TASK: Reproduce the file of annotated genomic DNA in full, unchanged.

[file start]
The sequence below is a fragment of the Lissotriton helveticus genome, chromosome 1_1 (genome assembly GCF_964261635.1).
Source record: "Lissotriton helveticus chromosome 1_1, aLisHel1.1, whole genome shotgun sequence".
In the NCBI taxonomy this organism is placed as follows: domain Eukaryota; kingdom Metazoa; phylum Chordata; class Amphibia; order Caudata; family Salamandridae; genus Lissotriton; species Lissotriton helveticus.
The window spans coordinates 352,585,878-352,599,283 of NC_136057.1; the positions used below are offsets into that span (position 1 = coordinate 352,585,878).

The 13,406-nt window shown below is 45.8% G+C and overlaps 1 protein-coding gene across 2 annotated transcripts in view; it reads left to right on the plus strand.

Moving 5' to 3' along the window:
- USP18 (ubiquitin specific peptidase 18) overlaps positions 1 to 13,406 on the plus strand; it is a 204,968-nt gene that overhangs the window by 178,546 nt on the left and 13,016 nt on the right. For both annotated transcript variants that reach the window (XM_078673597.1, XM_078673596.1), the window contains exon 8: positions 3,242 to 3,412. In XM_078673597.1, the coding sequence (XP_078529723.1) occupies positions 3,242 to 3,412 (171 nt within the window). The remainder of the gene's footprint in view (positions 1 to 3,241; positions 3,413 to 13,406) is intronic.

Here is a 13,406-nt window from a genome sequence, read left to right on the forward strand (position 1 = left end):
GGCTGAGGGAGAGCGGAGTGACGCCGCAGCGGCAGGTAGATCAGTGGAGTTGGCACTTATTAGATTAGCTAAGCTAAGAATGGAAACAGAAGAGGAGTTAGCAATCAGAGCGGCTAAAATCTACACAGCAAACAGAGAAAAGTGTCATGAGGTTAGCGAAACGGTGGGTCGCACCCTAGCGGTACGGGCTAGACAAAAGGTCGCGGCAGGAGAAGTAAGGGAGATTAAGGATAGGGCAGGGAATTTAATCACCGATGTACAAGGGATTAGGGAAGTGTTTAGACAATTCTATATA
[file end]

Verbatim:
The sequence below is a fragment of the Lissotriton helveticus genome, chromosome 1_1 (genome assembly GCF_964261635.1).
Source record: "Lissotriton helveticus chromosome 1_1, aLisHel1.1, whole genome shotgun sequence".
In the NCBI taxonomy this organism is placed as follows: domain Eukaryota; kingdom Metazoa; phylum Chordata; class Amphibia; order Caudata; family Salamandridae; genus Lissotriton; species Lissotriton helveticus.
The window spans coordinates 352,585,878-352,599,283 of NC_136057.1; the positions used below are offsets into that span (position 1 = coordinate 352,585,878).

The 13,406-nt window shown below is 45.8% G+C and overlaps 1 protein-coding gene across 2 annotated transcripts in view; it reads left to right on the plus strand.

Moving 5' to 3' along the window:
- USP18 (ubiquitin specific peptidase 18) overlaps positions 1 to 13,406 on the plus strand; it is a 204,968-nt gene that overhangs the window by 178,546 nt on the left and 13,016 nt on the right. For both annotated transcript variants that reach the window (XM_078673597.1, XM_078673596.1), the window contains exon 8: positions 3,242 to 3,412. In XM_078673597.1, the coding sequence (XP_078529723.1) occupies positions 3,242 to 3,412 (171 nt within the window). The remainder of the gene's footprint in view (positions 1 to 3,241; positions 3,413 to 13,406) is intronic.

Here is a 13,406-nt window from a genome sequence, read left to right on the forward strand (position 1 = left end):
GGCTGAGGGAGAGCGGAGTGACGCCGCAGCGGCAGGTAGATCAGTGGAGTTGGCACTTATTAGATTAGCTAAGCTAAGAATGGAAACAGAAGAGGAGTTAGCAATCAGAGCGGCTAAAATCTACACAGCAAACAGAGAAAAGTGTCATGAGGTTAGCGAAACGGTGGGTCGCACCCTAGCGGTACGGGCTAGACAAAAGGTCGCGGCAGGAGAAGTAAGGGAGATTAAGGATAGGGCAGGGAATTTAATCACCGATGTACAAGGGATTAGGGAAGTGTTTAGACAATTCTATATA